3) The amount of data processed by the data processor exceeds the threshold:
- Handling personal information reaching more than 1 million people; or
- From January 1st of the previous year, more than 100,000 people’s personal information or 10,000 people’s sensitive personal information has been provided overseas;
4) Other circumstances provided by the State Internet Information Department that require a security assessment of the declaration of data export.
3. How to identify a Critical Information Infrastructure Operator (CIIO)?
According to Article 2 of the Regulations on the Security Protection of Critical Information Infrastructure promulgated in 2021, a critical information infrastructure refers to important industries and fields such as public communications and information services, energy, transportation, water conservancy, finance, public services, e-government, national defense science and technology industry, and other important network facilities that, once destroyed, lost functioning or data leakage, may seriously endanger national security, national economy and people’s livelihood, and public interests, information systems, etc.
In accordance with Article 10 of the Customs Regulations, the protection work department is responsible for organizing the identification of critical information infrastructures in the industry and field in accordance with the identification rules formulated by it and notifying the operator of the results of the determination. Based on these provisions, once an enterprise is identified as a CIIO, it will receive a notification from the relevant authorities.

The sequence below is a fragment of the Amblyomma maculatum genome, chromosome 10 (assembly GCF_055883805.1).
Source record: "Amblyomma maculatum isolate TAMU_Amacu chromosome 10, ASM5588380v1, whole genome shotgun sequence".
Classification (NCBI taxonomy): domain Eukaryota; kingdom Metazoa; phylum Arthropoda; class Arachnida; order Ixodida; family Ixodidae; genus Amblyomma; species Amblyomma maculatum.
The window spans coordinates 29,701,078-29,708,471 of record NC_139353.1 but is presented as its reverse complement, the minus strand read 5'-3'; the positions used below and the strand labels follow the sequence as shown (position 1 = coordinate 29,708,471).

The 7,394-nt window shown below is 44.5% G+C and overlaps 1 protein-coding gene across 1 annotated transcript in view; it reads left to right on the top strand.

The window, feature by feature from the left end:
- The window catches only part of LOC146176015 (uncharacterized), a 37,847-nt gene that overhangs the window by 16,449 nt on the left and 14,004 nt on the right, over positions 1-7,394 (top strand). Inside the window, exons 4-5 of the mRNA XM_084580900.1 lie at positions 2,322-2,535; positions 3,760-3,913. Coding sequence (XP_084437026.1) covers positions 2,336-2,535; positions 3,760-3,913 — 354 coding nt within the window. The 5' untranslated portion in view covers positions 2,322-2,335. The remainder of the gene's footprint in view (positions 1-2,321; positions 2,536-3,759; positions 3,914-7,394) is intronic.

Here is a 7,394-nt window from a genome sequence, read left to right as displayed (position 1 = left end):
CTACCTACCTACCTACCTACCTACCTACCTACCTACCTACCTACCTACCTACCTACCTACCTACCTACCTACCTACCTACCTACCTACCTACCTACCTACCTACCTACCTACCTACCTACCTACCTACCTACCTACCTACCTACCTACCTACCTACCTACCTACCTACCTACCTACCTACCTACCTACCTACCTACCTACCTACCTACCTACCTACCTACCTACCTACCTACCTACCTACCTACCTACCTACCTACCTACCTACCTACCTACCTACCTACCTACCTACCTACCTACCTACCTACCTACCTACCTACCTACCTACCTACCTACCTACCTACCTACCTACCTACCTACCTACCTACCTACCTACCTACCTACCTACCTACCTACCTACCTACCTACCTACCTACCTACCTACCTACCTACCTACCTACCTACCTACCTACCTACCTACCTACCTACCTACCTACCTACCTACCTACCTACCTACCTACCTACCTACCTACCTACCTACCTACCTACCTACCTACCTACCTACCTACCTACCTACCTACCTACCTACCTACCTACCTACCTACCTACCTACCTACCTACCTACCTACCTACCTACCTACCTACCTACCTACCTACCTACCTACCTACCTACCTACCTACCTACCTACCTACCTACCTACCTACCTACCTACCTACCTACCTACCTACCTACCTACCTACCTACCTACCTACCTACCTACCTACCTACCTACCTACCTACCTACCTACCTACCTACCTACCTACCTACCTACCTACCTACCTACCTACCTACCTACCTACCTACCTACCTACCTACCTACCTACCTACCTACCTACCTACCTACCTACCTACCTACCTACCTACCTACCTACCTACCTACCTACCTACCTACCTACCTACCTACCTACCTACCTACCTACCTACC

It is understandable that if an enterprise does not receive a notice from the competent authority to identify it as a CIIO, the enterprise may consider itself a non-CIIO, for the time being that is. However, it is believed that with the introduction of relevant regulations, the identification rules will also be improved and clarified further.
4. Compliance Recommendations
According to Article 20 of the Assessment Measures, it will become effective from September 1st 2022. Its official enforcement means that it provides an implementation path for enterprises to handle security assessments on Outbound Data Transfer, and Outbound Data Transfer security assessments will be officially implemented.
For enterprises that meet the four types of situations in these Measures that should declare security assessments and have Outbound Data Transfer needs, they shall sort out their data situation as soon as possible, entrust professional institutions or conduct self-assessments on their own, sign legal documents such as data export contracts that meet the requirements with overseas recipients, and carry out security assessment declarations as soon as possible.
Although the Assessment Measures give a grace period of six months, considering that a self-assessment might be needed first, and a self-assessment, rectification, and the modification of self-assessment reports may be time consuming, it is recommended that enterprises carry out relevant work as soon as possible and actively adjust their Outbound Data Transfer business framework, ensuring that business is conducted in compliance with the laws and regulations.